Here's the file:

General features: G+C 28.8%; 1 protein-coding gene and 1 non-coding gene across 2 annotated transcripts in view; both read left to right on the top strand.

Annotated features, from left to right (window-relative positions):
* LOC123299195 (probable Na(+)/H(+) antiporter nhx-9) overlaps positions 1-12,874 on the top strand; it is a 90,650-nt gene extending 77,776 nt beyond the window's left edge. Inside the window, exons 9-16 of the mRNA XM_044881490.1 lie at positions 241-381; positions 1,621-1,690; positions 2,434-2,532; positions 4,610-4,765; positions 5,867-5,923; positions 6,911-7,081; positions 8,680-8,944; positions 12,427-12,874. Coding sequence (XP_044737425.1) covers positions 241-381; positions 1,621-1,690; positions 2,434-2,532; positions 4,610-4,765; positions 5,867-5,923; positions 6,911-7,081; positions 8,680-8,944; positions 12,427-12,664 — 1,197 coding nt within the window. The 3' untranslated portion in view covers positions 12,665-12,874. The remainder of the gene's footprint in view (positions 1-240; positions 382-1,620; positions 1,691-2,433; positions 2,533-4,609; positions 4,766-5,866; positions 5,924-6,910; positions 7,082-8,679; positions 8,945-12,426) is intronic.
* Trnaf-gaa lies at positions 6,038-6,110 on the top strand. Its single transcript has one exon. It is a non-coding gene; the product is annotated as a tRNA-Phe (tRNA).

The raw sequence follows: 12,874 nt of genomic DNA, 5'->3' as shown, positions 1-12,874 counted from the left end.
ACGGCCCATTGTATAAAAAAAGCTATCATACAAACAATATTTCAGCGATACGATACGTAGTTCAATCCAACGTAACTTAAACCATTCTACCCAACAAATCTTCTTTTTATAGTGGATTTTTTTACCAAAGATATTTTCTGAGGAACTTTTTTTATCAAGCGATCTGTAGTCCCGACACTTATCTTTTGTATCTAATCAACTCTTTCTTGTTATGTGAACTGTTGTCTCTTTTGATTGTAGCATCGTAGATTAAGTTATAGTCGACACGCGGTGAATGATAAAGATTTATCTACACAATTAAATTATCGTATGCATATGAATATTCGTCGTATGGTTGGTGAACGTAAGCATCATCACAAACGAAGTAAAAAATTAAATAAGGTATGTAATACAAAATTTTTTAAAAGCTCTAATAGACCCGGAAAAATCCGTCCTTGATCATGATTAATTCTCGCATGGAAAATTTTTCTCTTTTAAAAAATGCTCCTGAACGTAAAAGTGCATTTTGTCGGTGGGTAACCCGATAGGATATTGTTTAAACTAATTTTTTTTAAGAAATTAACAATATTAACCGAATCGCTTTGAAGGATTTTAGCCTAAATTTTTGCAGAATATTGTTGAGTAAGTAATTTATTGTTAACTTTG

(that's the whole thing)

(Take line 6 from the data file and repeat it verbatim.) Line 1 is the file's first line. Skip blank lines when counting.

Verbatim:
ACGGCCCATTGTATAAAAAAAGCTATCATACAAACAATATTTCAGCGATACGATACGTAGTTCAATCCAACGTAACTTAAACCATTCTACCCAACAAATCTTCTTTTTATAGTGGATTTTTTTACCAAAGATATTTTCTGAGGAACTTTTTTTATCAAGCGATCTGTAGTCCCGACACTTATCTTTTGTATCTAATCAACTCTTTCTTGTTATGTGAACTGTTGTCTCTTTTGATTGTAGCATCGTAGATTAAGTTATAGTCGACACGCGGTGAATGATAAAGATTTATCTACACAATTAAATTATCGTATGCATATGAATATTCGTCGTATGGTTGGTGAACGTAAGCATCATCACAAACGAAGTAAAAAATTAAATAAGGTATGTAATACAAAATTTTTTAAAAGCTCTAATAGACCCGGAAAAATCCGTCCTTGATCATGATTAATTCTCGCATGGAAAATTTTTCTCTTTTAAAAAATGCTCCTGAACGTAAAAGTGCATTTTGTCGGTGGGTAACCCGATAGGATATTGTTTAAACTAATTTTTTTTAAGAAATTAACAATATTAACCGAATCGCTTTGAAGGATTTTAGCCTAAATTTTTGCAGAATATTGTTGAGTAAGTAATTTATTGTTAACTTTG